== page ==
Wednesday, April 28, 2010

Picketing Safeway for Life

Our father never met a picket line he would cross and seldom met one he wouldn't join. The right of workers to organize was sacred to him. I was brought up in his church listening to the hymns of Woodie Guthrie, the International, and Utah Phillips.

While other girls sold girl scout cookies in front of Safeways, I grew up picketing them with my Dad to support the Farmworkers boycott in the 70's. For a long time we didn't eat grapes. Sometimes we didn't eat lettuce. And often we spent Saturday morning together walking the line at a Safeway in San Diego (usually the one on Washington Boulevard nearest our home, but sometimes another one that needed us more).

I loved everything about the picket line. The crowds, the press, the urgency, the talking to people. Most of all the signs. Well, and the food. If there's one thing you can count on from a union, it's good food.

Eventually the Farmworkers settled in some way and we could eat lettuce again. To this day I feel guilty about grapes.

40 years later, I am just recovering from my grudge against Safeway. Given a choice between supermarkets, I also choose another one over Safeway to this day. And even though Safeway is by far the closest supermarket to our home now (a beautiful new one went in a few years ago in midtown Sacramento), I find that I've avoided it.

Recently I convinced myself this was silly. I can't keep holding against this company the feelings generated from a labor dispute so long ago. It's a good store. It's time to shop there more. I even went so far as to place a monthly order for Safeway scrip to benefit our son's school.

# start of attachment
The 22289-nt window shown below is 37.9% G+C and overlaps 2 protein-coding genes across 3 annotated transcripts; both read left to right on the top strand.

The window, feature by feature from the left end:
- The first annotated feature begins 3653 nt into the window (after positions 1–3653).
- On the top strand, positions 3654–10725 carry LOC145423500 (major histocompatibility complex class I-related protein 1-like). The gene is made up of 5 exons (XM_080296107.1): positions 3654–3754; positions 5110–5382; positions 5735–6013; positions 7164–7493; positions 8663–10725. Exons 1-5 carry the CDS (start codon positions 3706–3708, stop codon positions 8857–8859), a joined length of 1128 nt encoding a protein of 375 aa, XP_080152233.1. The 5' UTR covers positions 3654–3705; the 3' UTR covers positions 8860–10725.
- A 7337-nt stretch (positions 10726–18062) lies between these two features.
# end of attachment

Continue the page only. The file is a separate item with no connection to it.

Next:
Wouldn't you know it, the last two times I've shopped at our local Safeway AFTER I've gone in and shopped a picket has appeared outside. I know it's after because there's no way I would obliviously cross the line. The sight of those signs and those workers absolutely sets off a visceral reaction in me.

The first time I asked the people on the line what it was about.

"Are you asking us not to shop here?"

She says, in broken English, "I no discuss. Call him." and hands me a slip of paper with a phone number and name. I call the number and leave a message. He declined to return my call.

Today, the picket appeared again after I shopped. I wince as I see it out of the corner of my eye while I'm paying for my groceries. I ask the cashier what she knows about it. She says that it's some dispute with a construction union in another city or state and nothing to do with this location. I nod and wonder what to take from it.

Should I cancel my scrip? Should I join the line for something I don't understand? One thing's for sure, I won't cross it and I expect good food.

1 comment:

Evan said...

Very fitting post, Sara. I just got back from holding a picket sign all day (and boy are my arms tired). Today Oakland teachers mobilized in strong numbers for a better contract. The most fitting part is that I spent the whole day with Maya by my side. She is an expert at getting cars to honk as she bounces about with her colorful "Honk for Teachers" sign. And so the father once again passes the picket sign down to the daughter.